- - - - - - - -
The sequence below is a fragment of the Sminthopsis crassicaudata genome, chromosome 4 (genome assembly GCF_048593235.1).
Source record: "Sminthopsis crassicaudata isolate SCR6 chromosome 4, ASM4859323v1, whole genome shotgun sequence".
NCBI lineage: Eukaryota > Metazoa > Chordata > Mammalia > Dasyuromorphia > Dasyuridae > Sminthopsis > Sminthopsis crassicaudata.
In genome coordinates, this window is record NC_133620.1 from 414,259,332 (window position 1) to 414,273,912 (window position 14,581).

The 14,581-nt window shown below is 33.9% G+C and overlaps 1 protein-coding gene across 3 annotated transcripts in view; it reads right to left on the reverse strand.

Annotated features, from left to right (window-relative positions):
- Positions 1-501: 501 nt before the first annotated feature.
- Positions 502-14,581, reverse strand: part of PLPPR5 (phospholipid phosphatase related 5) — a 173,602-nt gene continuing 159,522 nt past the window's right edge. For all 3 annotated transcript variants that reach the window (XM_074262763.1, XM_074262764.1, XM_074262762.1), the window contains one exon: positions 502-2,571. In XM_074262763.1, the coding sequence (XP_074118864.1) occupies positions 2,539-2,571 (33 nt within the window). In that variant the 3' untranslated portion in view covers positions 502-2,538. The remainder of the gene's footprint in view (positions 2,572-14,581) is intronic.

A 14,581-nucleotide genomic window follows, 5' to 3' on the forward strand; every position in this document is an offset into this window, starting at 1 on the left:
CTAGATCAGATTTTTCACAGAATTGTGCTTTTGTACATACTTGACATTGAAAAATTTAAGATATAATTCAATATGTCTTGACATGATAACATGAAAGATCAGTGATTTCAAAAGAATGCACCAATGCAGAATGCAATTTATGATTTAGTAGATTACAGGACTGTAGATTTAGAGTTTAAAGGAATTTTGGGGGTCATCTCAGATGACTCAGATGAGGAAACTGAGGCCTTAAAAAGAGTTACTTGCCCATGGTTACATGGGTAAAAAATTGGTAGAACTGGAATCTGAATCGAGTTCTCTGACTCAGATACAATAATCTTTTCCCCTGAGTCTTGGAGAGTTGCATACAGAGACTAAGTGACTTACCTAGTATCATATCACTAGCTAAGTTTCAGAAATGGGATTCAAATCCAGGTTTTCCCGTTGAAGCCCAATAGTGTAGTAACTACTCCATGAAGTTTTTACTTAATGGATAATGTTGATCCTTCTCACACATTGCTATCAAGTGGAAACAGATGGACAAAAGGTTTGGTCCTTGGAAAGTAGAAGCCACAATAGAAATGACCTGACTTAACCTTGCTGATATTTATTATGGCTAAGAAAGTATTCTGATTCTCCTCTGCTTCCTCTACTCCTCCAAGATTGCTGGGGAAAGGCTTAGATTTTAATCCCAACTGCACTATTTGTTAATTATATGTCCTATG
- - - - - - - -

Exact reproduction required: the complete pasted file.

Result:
The sequence below is a fragment of the Sminthopsis crassicaudata genome, chromosome 4 (genome assembly GCF_048593235.1).
Source record: "Sminthopsis crassicaudata isolate SCR6 chromosome 4, ASM4859323v1, whole genome shotgun sequence".
NCBI lineage: Eukaryota > Metazoa > Chordata > Mammalia > Dasyuromorphia > Dasyuridae > Sminthopsis > Sminthopsis crassicaudata.
In genome coordinates, this window is record NC_133620.1 from 414,259,332 (window position 1) to 414,273,912 (window position 14,581).

The 14,581-nt window shown below is 33.9% G+C and overlaps 1 protein-coding gene across 3 annotated transcripts in view; it reads right to left on the reverse strand.

Annotated features, from left to right (window-relative positions):
- Positions 1-501: 501 nt before the first annotated feature.
- Positions 502-14,581, reverse strand: part of PLPPR5 (phospholipid phosphatase related 5) — a 173,602-nt gene continuing 159,522 nt past the window's right edge. For all 3 annotated transcript variants that reach the window (XM_074262763.1, XM_074262764.1, XM_074262762.1), the window contains one exon: positions 502-2,571. In XM_074262763.1, the coding sequence (XP_074118864.1) occupies positions 2,539-2,571 (33 nt within the window). In that variant the 3' untranslated portion in view covers positions 502-2,538. The remainder of the gene's footprint in view (positions 2,572-14,581) is intronic.

A 14,581-nucleotide genomic window follows, 5' to 3' on the forward strand; every position in this document is an offset into this window, starting at 1 on the left:
CTAGATCAGATTTTTCACAGAATTGTGCTTTTGTACATACTTGACATTGAAAAATTTAAGATATAATTCAATATGTCTTGACATGATAACATGAAAGATCAGTGATTTCAAAAGAATGCACCAATGCAGAATGCAATTTATGATTTAGTAGATTACAGGACTGTAGATTTAGAGTTTAAAGGAATTTTGGGGGTCATCTCAGATGACTCAGATGAGGAAACTGAGGCCTTAAAAAGAGTTACTTGCCCATGGTTACATGGGTAAAAAATTGGTAGAACTGGAATCTGAATCGAGTTCTCTGACTCAGATACAATAATCTTTTCCCCTGAGTCTTGGAGAGTTGCATACAGAGACTAAGTGACTTACCTAGTATCATATCACTAGCTAAGTTTCAGAAATGGGATTCAAATCCAGGTTTTCCCGTTGAAGCCCAATAGTGTAGTAACTACTCCATGAAGTTTTTACTTAATGGATAATGTTGATCCTTCTCACACATTGCTATCAAGTGGAAACAGATGGACAAAAGGTTTGGTCCTTGGAAAGTAGAAGCCACAATAGAAATGACCTGACTTAACCTTGCTGATATTTATTATGGCTAAGAAAGTATTCTGATTCTCCTCTGCTTCCTCTACTCCTCCAAGATTGCTGGGGAAAGGCTTAGATTTTAATCCCAACTGCACTATTTGTTAATTATATGTCCTATG